Introduction to Wireless Security

This topic is to discuss the following lesson:

Hi, I really enjoy the lessons.

I have two related questions, please.

In the lesson, you said

“The wireless client can use this to verify that it’s communicating with a legitimate AP.”

  1. So that’s mean the attacker can’t make a certificate for its rogue AP? or it’s possible but difficult to make?

  2. Who originate these certificates? is it the 802.11 standard or the Manufacture of the AP? In other words, where do these certificates come from?

I appreciate your effort.

Hello Ameen

Certificates are a widely used method for authentication in a very broad area of application. Some examples include:

A certificate, or digital certificate, or more correctly referred to as a public key certificate, is a method used to prove the ownership of a public key. A digital certificate includes information about the key, information about the identity of its owner, as well as the digital signature of the entity that has verified the certificate’s contents. This entity is known as the issuer. If the signature is valid, and the software examining the certificate trusts the issuer, then it can use that key to communicate securely with the certificate’s owner.

In this case, the wireless host examines the digital certificate of the AP, and if the signature is valid, it has been proven that the AP is indeed legitimate.

Now it is possible to issue your own certificate. This can be done as shown in the lessons I have linked above. However, the most secure way to validate digital certificates is to use a Certificate Authority (CA) as the issuer. This is an entity that issues digital certificates. The CA acts as a trusted 3rd party that is trusted by both the host and the AP.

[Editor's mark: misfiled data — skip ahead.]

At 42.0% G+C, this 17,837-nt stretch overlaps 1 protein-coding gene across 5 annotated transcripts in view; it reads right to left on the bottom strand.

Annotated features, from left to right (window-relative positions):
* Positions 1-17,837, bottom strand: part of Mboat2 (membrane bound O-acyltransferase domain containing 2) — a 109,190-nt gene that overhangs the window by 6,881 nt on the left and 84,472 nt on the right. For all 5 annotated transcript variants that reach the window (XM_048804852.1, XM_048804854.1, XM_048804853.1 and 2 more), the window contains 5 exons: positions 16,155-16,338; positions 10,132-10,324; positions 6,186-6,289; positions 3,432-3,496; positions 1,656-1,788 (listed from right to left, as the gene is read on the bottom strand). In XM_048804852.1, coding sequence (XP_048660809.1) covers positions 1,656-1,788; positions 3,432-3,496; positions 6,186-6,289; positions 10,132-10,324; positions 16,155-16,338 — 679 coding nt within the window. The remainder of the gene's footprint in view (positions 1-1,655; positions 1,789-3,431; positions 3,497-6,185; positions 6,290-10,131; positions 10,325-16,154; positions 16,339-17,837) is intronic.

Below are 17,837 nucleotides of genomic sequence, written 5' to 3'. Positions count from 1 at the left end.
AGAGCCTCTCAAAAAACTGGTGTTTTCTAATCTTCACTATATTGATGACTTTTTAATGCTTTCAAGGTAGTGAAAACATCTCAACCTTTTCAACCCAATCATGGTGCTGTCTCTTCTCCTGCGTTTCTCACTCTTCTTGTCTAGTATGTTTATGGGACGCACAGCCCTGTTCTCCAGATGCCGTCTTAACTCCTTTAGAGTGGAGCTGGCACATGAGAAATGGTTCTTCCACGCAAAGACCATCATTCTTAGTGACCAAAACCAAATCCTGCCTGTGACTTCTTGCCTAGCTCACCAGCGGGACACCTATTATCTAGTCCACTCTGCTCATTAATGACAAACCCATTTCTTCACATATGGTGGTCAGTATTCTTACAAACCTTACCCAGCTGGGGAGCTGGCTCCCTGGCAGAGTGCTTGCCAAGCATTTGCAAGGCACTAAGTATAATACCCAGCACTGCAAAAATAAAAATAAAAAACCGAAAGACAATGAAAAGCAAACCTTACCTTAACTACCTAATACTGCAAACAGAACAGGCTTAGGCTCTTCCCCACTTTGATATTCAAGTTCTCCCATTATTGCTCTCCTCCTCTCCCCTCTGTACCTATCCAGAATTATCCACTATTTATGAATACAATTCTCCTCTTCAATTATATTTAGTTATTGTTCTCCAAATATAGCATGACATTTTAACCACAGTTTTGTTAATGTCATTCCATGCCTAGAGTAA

Some examples of CAs include Amazon Web Services, Cloudflare, Google Cloud Platform, and others.

So to answer your questions directly, it is not possible for an attacker to make a “fake” certificate, especially if you use a 3rd party as the CA. The certificates can be made by you, or by the manufacturer of the AP, but such certificates can be compromised if the CA is not secure (i.e. an employee from the manufacturer leaked the certificate, or the certificate you created was somehow compromised). It is best to purchase such a service from a publicly trusted CA.

For more examples of how certificates are used, take a look at these NetworkLessons Notes:

I hope this has been helpful!


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Thanks a lot, Mr. Lazaros.

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